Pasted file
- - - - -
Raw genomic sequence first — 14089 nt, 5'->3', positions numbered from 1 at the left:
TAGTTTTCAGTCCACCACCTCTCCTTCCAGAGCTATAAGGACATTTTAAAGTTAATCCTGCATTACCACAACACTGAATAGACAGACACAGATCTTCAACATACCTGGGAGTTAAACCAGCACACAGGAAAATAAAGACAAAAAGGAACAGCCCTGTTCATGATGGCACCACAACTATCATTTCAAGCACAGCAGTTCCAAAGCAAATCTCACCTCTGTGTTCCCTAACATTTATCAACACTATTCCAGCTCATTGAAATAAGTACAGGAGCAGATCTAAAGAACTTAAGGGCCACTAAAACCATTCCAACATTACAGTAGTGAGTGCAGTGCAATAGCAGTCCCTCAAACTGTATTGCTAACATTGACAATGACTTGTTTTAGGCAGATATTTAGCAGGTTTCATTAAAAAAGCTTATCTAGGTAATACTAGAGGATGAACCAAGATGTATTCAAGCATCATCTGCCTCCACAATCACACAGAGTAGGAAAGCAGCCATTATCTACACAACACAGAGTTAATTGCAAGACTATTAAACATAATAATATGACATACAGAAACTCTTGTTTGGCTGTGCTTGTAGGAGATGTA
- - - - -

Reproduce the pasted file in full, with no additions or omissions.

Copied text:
Raw genomic sequence first — 14089 nt, 5'->3', positions numbered from 1 at the left:
TAGTTTTCAGTCCACCACCTCTCCTTCCAGAGCTATAAGGACATTTTAAAGTTAATCCTGCATTACCACAACACTGAATAGACAGACACAGATCTTCAACATACCTGGGAGTTAAACCAGCACACAGGAAAATAAAGACAAAAAGGAACAGCCCTGTTCATGATGGCACCACAACTATCATTTCAAGCACAGCAGTTCCAAAGCAAATCTCACCTCTGTGTTCCCTAACATTTATCAACACTATTCCAGCTCATTGAAATAAGTACAGGAGCAGATCTAAAGAACTTAAGGGCCACTAAAACCATTCCAACATTACAGTAGTGAGTGCAGTGCAATAGCAGTCCCTCAAACTGTATTGCTAACATTGACAATGACTTGTTTTAGGCAGATATTTAGCAGGTTTCATTAAAAAAGCTTATCTAGGTAATACTAGAGGATGAACCAAGATGTATTCAAGCATCATCTGCCTCCACAATCACACAGAGTAGGAAAGCAGCCATTATCTACACAACACAGAGTTAATTGCAAGACTATTAAACATAATAATATGACATACAGAAACTCTTGTTTGGCTGTGCTTGTAGGAGATGTA